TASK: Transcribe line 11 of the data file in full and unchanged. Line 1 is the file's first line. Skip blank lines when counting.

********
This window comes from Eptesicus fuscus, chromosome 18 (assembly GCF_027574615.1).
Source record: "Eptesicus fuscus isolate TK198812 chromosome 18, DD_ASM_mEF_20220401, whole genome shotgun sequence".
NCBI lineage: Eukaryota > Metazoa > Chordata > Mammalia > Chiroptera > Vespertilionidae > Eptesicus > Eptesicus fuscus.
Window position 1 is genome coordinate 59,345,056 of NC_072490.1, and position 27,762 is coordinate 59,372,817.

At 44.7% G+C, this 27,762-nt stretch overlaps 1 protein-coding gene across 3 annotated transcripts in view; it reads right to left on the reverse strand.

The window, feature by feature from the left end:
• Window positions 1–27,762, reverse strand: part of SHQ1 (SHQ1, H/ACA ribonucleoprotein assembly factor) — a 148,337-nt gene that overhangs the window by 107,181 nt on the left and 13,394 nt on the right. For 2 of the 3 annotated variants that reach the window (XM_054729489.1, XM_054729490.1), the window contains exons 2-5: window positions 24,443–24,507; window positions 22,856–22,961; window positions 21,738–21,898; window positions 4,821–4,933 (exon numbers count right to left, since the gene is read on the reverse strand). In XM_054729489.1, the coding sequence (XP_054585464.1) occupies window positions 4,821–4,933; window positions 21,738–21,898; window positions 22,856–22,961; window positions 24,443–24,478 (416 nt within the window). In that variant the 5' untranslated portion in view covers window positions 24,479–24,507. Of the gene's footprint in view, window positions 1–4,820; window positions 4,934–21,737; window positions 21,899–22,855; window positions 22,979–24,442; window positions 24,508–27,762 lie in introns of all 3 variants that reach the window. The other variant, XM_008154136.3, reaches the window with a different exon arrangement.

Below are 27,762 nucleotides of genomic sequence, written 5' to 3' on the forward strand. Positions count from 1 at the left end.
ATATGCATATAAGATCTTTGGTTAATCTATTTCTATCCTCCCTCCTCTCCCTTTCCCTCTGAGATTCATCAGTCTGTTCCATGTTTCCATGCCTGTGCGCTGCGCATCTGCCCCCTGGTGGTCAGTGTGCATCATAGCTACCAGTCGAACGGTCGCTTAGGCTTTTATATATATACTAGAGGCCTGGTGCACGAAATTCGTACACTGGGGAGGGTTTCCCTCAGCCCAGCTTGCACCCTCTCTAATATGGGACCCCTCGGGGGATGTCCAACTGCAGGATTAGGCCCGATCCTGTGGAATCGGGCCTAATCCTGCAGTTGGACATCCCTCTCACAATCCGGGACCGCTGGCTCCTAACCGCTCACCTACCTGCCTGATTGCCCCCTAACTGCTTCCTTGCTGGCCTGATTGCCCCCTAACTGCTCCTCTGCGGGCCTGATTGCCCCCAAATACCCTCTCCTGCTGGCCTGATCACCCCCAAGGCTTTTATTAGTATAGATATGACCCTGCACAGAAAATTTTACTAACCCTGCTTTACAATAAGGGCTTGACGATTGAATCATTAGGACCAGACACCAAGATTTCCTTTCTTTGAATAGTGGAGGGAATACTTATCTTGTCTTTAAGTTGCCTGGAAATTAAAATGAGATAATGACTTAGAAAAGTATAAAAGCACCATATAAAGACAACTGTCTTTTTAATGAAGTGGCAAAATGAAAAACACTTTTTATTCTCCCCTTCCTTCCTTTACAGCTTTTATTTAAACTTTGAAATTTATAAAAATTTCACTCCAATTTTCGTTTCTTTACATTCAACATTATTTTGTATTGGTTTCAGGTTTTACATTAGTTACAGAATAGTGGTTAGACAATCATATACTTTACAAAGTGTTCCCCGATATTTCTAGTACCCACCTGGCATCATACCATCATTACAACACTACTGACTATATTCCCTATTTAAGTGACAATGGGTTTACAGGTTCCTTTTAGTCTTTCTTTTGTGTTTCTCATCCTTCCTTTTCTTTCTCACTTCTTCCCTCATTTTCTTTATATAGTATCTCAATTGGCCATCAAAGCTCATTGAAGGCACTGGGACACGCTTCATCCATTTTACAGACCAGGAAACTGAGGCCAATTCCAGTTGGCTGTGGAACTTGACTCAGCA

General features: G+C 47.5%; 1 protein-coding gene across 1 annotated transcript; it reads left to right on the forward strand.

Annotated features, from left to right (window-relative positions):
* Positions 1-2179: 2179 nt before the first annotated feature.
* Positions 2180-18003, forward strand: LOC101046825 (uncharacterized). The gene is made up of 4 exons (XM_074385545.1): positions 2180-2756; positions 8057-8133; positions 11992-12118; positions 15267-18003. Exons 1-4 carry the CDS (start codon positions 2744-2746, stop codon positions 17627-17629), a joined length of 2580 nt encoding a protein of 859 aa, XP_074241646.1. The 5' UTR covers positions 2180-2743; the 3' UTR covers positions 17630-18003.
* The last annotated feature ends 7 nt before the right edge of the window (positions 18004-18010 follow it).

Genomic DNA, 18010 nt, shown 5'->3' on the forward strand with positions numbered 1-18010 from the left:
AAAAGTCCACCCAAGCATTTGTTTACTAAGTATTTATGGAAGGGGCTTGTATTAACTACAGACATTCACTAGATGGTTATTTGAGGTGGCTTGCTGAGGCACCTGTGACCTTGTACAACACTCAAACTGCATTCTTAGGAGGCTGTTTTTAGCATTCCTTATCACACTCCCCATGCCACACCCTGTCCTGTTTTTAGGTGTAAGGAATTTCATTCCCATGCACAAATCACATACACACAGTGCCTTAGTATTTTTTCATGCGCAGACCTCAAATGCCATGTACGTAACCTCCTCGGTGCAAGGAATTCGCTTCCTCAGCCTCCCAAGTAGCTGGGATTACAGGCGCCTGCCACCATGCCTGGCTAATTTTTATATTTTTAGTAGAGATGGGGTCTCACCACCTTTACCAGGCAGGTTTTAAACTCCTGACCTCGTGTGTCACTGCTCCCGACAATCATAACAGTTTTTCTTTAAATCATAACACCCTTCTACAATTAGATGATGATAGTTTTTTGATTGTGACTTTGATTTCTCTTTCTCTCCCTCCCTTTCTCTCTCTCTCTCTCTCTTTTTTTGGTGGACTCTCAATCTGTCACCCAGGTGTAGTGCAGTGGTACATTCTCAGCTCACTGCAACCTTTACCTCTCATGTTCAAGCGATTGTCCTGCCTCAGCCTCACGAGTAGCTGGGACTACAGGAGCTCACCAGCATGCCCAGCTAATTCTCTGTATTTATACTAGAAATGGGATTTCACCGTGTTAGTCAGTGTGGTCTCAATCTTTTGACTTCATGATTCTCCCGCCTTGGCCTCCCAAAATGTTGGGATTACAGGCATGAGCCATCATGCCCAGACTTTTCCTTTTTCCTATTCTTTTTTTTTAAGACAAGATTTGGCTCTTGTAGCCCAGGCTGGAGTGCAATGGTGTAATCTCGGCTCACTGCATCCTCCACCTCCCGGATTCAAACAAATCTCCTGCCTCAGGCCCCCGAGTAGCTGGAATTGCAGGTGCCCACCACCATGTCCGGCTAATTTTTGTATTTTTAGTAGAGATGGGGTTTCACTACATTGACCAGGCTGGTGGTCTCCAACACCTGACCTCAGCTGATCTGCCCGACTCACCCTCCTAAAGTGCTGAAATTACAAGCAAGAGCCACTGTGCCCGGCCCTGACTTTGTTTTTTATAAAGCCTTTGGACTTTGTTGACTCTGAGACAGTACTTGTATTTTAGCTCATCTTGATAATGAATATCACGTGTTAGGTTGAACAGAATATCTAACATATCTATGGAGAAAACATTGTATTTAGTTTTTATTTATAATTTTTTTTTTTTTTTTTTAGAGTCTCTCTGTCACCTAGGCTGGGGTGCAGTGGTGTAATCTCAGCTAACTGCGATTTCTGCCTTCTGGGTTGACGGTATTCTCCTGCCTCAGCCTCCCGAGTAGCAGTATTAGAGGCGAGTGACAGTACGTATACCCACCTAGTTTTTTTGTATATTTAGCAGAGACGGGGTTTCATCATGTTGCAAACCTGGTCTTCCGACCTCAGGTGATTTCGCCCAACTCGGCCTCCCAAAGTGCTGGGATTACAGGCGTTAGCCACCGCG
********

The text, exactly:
Annotated features, from left to right (window-relative positions):